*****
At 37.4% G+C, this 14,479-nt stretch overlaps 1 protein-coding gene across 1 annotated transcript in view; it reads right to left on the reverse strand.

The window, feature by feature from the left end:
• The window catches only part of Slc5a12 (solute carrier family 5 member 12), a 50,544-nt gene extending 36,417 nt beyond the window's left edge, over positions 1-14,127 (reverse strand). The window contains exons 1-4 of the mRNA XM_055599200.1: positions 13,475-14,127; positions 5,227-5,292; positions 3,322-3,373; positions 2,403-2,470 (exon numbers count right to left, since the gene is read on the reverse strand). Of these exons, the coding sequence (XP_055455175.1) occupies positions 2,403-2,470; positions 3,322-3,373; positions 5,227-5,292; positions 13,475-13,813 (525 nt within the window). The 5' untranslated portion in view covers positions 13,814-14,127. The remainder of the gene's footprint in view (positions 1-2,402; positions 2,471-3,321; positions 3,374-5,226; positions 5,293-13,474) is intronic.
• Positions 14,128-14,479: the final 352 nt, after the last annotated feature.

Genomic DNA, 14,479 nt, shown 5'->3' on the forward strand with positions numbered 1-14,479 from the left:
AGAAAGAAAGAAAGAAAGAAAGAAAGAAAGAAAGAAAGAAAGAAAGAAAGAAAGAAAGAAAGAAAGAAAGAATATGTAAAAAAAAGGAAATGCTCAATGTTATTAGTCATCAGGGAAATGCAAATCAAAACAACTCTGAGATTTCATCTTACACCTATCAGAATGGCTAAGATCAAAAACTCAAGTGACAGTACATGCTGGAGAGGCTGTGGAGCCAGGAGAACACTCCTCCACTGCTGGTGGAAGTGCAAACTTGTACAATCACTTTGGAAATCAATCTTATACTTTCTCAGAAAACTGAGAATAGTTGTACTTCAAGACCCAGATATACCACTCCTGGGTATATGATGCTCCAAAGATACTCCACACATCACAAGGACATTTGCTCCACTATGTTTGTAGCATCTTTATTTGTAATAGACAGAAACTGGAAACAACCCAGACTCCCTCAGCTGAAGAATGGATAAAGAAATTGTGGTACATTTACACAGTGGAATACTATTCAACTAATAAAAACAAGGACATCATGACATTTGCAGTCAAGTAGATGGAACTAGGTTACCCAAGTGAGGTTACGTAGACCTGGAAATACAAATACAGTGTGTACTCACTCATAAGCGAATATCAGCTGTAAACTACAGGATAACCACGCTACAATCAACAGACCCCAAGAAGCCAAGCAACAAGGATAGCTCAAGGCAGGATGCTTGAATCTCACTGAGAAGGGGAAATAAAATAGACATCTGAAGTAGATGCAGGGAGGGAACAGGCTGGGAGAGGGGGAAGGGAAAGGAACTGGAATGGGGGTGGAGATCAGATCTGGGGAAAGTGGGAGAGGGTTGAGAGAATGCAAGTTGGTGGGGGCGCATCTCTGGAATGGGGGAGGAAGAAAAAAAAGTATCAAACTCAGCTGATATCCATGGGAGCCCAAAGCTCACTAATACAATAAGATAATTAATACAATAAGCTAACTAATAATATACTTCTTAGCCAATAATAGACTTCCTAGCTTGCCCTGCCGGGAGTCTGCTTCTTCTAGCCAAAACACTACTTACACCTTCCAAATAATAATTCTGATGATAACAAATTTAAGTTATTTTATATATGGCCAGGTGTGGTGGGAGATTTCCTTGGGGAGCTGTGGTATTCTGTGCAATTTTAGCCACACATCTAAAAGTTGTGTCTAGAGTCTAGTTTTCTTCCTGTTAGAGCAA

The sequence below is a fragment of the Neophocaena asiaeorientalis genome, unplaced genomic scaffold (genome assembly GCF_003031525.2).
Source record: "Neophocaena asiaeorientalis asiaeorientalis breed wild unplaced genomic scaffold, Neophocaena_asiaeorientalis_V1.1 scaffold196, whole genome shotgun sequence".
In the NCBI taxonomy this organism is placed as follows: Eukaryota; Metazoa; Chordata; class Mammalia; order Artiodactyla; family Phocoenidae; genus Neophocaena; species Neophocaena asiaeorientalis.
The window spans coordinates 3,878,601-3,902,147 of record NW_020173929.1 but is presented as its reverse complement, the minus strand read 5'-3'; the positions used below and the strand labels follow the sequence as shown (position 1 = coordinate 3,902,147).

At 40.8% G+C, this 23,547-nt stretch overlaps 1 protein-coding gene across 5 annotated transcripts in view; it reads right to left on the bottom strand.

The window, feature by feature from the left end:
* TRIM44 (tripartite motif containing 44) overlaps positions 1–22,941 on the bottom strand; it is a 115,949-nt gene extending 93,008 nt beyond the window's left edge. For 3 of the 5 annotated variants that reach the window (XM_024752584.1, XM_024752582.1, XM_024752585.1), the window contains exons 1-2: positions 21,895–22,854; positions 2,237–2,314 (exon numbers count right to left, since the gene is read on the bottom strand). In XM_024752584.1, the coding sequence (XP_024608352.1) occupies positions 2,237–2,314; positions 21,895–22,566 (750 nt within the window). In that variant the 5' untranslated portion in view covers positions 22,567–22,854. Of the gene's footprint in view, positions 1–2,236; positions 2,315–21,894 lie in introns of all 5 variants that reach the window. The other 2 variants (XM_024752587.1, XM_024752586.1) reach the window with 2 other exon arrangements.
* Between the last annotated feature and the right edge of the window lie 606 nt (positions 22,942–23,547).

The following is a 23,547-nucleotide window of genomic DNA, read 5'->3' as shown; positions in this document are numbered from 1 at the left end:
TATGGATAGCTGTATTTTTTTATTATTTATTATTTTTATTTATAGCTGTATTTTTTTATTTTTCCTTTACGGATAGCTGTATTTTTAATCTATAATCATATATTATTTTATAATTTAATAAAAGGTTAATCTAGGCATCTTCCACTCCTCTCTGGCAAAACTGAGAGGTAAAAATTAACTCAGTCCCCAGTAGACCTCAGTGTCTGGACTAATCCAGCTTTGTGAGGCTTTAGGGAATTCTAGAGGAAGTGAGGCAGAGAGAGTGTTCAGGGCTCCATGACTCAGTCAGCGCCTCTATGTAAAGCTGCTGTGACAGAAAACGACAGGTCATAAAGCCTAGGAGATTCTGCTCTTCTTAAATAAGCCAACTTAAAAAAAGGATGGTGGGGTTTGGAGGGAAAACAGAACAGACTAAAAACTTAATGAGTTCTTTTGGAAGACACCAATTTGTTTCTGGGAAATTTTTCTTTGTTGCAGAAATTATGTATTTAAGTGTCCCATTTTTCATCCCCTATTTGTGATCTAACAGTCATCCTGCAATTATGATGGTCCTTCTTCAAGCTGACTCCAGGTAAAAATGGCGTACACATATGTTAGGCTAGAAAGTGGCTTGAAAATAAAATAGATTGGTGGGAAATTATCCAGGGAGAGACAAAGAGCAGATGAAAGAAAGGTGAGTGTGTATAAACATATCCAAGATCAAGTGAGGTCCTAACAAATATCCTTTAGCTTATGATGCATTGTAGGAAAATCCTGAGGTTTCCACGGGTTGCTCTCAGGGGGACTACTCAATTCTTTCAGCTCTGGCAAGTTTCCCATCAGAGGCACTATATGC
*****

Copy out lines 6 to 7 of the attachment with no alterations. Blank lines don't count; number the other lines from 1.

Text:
AGAAAGAAAGAAAGAAAGAAAGAAAGAAAGAAAGAAAGAAAGAAAGAAAGAAAGAAAGAAAGAAAGAAAGAATATGTAAAAAAAAGGAAATGCTCAATGTTATTAGTCATCAGGGAAATGCAAATCAAAACAACTCTGAGATTTCATCTTACACCTATCAGAATGGCTAAGATCAAAAACTCAAGTGACAGTACATGCTGGAGAGGCTGTGGAGCCAGGAGAACACTCCTCCACTGCTGGTGGAAGTGCAAACTTGTACAATCACTTTGGAAATCAATCTTATACTTTCTCAGAAAACTGAGAATAGTTGTACTTCAAGACCCAGATATACCACTCCTGGGTATATGATGCTCCAAAGATACTCCACACATCACAAGGACATTTGCTCCACTATGTTTGTAGCATCTTTATTTGTAATAGACAGAAACTGGAAACAACCCAGACTCCCTCAGCTGAAGAATGGATAAAGAAATTGTGGTACATTTACACAGTGGAATACTATTCAACTAATAAAAACAAGGACATCATGACATTTGCAGTCAAGTAGATGGAACTAGGTTACCCAAGTGAGGTTACGTAGACCTGGAAATACAAATACAGTGTGTACTCACTCATAAGCGAATATCAGCTGTAAACTACAGGATAACCACGCTACAATCAACAGACCCCAAGAAGCCAAGCAACAAGGATAGCTCAAGGCAGGATGCTTGAATCTCACTGAGAAGGGGAAATAAAATAGACATCTGAAGTAGATGCAGGGAGGGAACAGGCTGGGAGAGGGGGAAGGGAAAGGAACTGGAATGGGGGTGGAGATCAGATCTGGGGAAAGTGGGAGAGGGTTGAGAGAATGCAAGTTGGTGGGGGCGCATCTCTGGAATGGGGGAGGAAGAAAAAAAAGTATCAAACTCAGCTGATATCCATGGGAGCCCAAAGCTCACTAATACAATAAGATAATTAATACAATAAGCTAACTAATAATATACTTCTTAGCCAATAATAGACTTCCTAGCTTGCCCTGCCGGGAGTCTGCTTCTTCTAGCCAAAACACTACTTACACCTTCCAAATAATAATTCTGATGATAACAAATTTAAGTTATTTTATATATGGCCAGGTGTGGTGGGAGATTTCCTTGGGGAGCTGTGGTATTCTGTGCAATTTTAGCCACACATCTAAAAGTTGTGTCTAGAGTCTAGTTTTCTTCCTGTTAGAGCAA

The sequence below is a fragment of the Neophocaena asiaeorientalis genome, unplaced genomic scaffold (genome assembly GCF_003031525.2).